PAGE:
Ateneo de Davao University

Ateneo de Davao

Daughter of the Current: #MPower and the Power of One’s Story

Published on , by Kristelle Rizardo.

The first ever sentence that I learned in Tausug was “Kalasahan ta kaw.” My cousin Alwida was staying with my mother and I for the summer, and my father was due to visit me in the coming months. I wanted to learn to greet him in his first language, to express my love and admiration for a man who, even though I truly loved him, I had never fully gotten to know.

I was eleven years old, and this was the first time Tausug was ever spoken in my home by someone other than my Dad. My relationship with him mirrors the relationship I have had with Islam – one of wonder, of awe, and yet, I have always been hesitant to set my foot through that door. Although I was raised in Catholic institutions and traditions, I was always regarded as “half-Muslim.” In short, I was treated as an ‘other’ even in my own community.

“You are not half of anything, anak.” My mother would chide. “You are not half this, or half that. You are both Moro and Christian, and you should never forget it.”


What would we do without the wisdom of mothers? For the longest time, she was the only person in my life who actively encouraged my getting to know Islam. She particularly reminds me of Fatima Zahra, the most blessed of women, and the originator of the name my mother chose for herself when she married my father. It was why she invited my cousin Alwida that summer – although my mother was not raised in that religion, she knew the importance of my being aware of it.

It is with those experiences that led me to Al Qalam. I have come a long way from where I was at eleven, the meek, shy, and socially anxious child that I was. Most of my colleagues cannot imagine it, and I cannot blame them.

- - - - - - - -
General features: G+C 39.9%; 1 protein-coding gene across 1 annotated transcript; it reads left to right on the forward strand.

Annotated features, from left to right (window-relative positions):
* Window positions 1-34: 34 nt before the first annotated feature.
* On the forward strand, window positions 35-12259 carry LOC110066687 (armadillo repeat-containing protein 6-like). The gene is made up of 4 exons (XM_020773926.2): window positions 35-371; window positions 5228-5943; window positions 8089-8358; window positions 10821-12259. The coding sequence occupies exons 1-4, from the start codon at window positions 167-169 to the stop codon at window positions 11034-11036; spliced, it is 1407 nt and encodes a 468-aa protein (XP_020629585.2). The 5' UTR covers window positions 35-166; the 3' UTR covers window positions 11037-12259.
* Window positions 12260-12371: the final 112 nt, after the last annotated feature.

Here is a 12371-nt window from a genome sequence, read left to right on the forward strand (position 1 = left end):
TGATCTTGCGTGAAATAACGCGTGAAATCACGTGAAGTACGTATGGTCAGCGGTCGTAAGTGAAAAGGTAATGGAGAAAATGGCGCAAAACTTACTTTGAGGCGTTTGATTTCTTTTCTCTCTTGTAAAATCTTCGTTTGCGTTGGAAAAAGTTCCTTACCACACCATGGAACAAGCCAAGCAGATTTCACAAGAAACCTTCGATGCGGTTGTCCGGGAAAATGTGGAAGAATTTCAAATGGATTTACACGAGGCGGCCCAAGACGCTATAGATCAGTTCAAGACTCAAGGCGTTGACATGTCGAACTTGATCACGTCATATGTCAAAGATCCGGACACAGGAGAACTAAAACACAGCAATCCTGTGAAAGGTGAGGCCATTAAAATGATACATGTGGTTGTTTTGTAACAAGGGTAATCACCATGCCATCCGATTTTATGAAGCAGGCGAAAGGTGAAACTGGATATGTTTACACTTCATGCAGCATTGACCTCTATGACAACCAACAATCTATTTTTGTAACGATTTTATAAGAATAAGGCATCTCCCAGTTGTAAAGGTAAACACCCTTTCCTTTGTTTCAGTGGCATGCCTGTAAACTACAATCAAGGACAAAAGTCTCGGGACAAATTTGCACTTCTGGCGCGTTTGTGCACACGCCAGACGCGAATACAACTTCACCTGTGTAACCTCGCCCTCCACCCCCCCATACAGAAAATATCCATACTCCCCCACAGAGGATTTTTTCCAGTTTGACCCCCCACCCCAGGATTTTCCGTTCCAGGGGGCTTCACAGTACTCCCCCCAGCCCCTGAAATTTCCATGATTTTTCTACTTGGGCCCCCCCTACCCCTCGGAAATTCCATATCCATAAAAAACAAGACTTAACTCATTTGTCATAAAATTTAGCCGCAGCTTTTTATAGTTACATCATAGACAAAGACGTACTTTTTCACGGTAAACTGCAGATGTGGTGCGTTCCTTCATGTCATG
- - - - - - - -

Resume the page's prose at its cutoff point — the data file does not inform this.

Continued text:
And yet, when I was asked to present and speak on the concept of #MPower, even as I helped to develop it, I was hesitant. I am a writer at heart, and my speaking voice annoys most people. How were our participants going to receive that message? It was important to ground them in something that they can relate to. Would I be able to connect to them?


I felt I could not speak for Islam, even though it is even more dear to my heart now that my father has since passed on, and is now with my mother in Jannah. The only words that I could share to these participants, all rosy-cheeked and eager smiles, were the fact that, once upon a time, I was also looking for my own identity.

But my colleagues had the utmost confidence in me, and so I swallowed my apprehension and did what I did best: tell stories. And, of these stories, I chose to tell my own in the hope that it translated well to others. I told them of the long road that came with my being empowered, the importance of reaching out and opening up to others. Of pain, and sorrow, and success, and gaining the strength to take back one’s own narratives.

Muslims are not the violent, savage, barbaric heathens as portrayed in the media. Muslims are my father, my Inah, my Apah Masir, my aunts and cousins and their wives and their children. They are leaders, artists, intellectuals, ordinary people with hopes and fears just like everyone else. But, we need to call for a collective message, one of peace and community and change. A closed fist is more powerful than five raised fingers.

What I did not expect, also, is the rush of emotion and empathy that happened in me when I shared my story. As I have wanted to empower them, they have empowered me, as well. It made me embrace the young Tausug woman writer that I am, and that I proud of my family and my heritage.


With sharing one’s story, the empowerment that comes from feeling like someone is listening is critical. Our participants are brilliant, creative, idealistic young leaders. They all have their own stories and paths to take. I am ecstatic at the thought of being able to listen and share these experiences with other people, and it is a legacy that the Salaam Regional Workshops hopes to inculcate in others.

Please also share your stories under the banner of #SalaamRegionalWorkshop and #MPower; we at Al Qalam and Salaam Movement would be very glad to hear them. That way, we can change our narrative, one story at a time.

I am Kristelle Alina Rizardo Omar, I am Tausug, I am a Moro woman, and I choose to #MPower.

Magsukul tuud, and kalasahan ta kaw!


Kristelle Alina Rizardo is the communications specialist of the Al Qalam Institute of the Ateneo de Davao University. 

Do you have any more signs of empowered youth that you’d like to share? Message us at @AlQalamInst on FacebookTwitter and Instagram to get the discussion going!